The messaging system has most of the standard features for a project management tool, including a ‘Message Subject’, ability to format the text as required, the ability to attach files to the message and email notifications.
There is also a great feature to ensure that necessary people always get notification of the messages, without selecting to notify them every time a message is sent. This is done through the follow feature…
Followers list can be accessed from the top right corner (Options -> Edit followers) of the message thread.
Select the members that need to get notified throughout the discussion and Teamwork Projects will take care of notifying all the selected members each time a new message is posted.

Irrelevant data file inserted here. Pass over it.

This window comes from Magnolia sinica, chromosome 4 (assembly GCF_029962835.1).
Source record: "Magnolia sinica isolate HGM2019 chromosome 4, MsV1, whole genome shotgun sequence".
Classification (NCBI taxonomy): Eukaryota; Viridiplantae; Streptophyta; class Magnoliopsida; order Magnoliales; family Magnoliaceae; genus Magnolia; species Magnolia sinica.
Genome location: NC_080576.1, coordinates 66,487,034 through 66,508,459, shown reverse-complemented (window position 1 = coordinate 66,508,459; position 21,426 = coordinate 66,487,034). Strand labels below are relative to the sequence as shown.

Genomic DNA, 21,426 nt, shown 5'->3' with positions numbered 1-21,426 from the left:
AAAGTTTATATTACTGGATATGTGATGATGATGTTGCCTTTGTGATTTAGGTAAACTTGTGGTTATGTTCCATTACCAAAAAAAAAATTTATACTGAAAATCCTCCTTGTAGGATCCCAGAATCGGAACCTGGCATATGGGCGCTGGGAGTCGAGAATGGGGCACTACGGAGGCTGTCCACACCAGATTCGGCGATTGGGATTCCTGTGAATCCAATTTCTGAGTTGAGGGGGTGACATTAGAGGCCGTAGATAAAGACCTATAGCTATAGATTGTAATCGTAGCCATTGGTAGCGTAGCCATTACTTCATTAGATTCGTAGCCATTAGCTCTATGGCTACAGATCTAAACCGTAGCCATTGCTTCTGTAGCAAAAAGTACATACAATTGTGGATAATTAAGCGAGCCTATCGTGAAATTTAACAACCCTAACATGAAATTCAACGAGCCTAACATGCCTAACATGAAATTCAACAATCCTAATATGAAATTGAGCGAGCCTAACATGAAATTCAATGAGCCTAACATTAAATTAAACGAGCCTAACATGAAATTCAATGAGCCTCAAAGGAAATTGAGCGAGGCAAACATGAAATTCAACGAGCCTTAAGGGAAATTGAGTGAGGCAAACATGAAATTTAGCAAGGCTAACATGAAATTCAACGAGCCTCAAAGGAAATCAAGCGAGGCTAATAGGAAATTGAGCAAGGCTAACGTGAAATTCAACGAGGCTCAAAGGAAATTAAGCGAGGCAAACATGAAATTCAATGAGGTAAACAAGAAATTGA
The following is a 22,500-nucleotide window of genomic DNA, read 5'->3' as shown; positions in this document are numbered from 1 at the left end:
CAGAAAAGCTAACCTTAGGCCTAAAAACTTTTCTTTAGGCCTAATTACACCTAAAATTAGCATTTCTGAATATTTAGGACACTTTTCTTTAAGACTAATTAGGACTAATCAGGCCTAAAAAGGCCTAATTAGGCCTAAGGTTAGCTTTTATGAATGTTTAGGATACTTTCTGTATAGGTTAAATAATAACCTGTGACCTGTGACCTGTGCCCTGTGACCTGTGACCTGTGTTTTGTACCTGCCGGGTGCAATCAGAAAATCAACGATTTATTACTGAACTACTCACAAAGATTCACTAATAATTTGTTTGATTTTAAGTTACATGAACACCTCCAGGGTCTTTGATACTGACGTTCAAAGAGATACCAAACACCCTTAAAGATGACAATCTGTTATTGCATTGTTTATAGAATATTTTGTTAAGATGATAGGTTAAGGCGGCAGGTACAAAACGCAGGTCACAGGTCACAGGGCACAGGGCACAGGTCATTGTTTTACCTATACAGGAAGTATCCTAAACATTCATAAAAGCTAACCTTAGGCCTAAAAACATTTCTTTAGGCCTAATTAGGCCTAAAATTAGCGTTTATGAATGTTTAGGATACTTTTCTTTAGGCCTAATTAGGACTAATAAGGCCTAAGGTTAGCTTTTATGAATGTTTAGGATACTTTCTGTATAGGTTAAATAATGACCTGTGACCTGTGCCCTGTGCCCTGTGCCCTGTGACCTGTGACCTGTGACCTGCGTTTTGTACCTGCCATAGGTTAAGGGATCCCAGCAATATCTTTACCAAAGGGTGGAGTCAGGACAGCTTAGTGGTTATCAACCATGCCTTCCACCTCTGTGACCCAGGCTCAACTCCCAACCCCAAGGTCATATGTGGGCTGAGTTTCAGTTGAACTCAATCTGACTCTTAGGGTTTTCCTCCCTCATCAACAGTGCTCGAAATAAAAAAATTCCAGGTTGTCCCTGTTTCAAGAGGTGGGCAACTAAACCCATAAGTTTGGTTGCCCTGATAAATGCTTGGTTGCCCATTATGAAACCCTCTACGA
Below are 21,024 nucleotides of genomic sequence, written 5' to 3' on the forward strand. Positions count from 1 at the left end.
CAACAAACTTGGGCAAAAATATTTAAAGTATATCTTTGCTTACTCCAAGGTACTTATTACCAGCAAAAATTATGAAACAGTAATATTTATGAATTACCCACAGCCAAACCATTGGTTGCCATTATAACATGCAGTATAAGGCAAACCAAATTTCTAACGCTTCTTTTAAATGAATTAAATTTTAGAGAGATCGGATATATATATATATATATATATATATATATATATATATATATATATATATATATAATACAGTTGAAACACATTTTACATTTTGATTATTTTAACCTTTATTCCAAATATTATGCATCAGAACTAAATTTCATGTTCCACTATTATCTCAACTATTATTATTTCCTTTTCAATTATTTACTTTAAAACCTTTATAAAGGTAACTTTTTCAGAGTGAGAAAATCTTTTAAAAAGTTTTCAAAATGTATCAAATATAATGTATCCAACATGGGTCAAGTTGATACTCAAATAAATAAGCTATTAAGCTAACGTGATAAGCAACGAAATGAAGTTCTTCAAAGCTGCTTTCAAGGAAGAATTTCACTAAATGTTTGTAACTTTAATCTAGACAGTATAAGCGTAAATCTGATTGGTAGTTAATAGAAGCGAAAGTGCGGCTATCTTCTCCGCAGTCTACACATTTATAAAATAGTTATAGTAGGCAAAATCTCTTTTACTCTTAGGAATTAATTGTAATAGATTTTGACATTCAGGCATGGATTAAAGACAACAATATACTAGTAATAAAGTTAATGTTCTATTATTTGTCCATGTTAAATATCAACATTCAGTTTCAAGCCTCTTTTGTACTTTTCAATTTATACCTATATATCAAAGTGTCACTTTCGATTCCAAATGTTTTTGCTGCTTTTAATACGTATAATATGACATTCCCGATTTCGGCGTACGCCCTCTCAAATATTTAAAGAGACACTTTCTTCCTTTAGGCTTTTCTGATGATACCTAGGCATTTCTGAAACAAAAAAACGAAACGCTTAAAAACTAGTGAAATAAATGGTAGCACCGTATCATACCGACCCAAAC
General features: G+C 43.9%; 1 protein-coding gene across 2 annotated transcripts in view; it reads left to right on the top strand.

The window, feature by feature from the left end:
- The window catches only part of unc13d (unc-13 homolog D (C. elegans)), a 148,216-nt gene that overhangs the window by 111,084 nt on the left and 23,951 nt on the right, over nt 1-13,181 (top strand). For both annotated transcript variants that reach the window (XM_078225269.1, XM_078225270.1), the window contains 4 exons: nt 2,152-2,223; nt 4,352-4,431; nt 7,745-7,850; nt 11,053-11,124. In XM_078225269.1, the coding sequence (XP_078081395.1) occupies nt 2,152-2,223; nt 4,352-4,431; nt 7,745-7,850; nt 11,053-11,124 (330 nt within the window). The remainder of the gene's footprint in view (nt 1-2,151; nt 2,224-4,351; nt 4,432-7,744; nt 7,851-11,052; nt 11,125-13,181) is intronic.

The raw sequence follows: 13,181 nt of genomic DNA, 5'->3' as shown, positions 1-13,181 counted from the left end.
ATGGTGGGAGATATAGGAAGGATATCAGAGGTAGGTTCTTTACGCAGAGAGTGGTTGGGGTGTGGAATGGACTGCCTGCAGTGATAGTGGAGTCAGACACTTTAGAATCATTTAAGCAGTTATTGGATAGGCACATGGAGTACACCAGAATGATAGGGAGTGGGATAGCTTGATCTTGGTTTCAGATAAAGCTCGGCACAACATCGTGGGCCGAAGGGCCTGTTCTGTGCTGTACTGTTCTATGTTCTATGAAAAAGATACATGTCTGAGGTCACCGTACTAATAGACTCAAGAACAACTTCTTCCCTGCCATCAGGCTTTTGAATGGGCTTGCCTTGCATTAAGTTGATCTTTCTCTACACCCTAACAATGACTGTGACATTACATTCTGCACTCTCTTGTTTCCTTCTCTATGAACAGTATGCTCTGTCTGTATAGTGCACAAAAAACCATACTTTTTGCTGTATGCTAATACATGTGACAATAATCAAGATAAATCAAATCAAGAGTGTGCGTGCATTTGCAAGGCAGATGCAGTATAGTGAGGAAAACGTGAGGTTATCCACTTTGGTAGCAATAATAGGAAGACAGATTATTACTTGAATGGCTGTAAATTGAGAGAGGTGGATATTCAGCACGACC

As with any messaging feature, there are certain approaches to ensure the messages are productive:
- Keep the content succinct and to the point
- If addressing multiple people, be clear who needs to action, and who is there as a ‘cc’.
- Keep people accountable by adding a ‘by when’. For example, please let me know by 12:00…’
One thing to note with any messaging system like this, is keeping the messages as a clear history of project progression. An outsider of the project should be able to glance through the history and get an understanding of the project status. This means that we prefer to keep most of the conversational discussion outside of Teamwork Projects, and use a system such as Slack or good old fashioned ‘face to face’. Once an approach has been discussed and decided, this is then updated in Teamwork Projects.
Using Teamwork Projects Notebooks to Your Advantage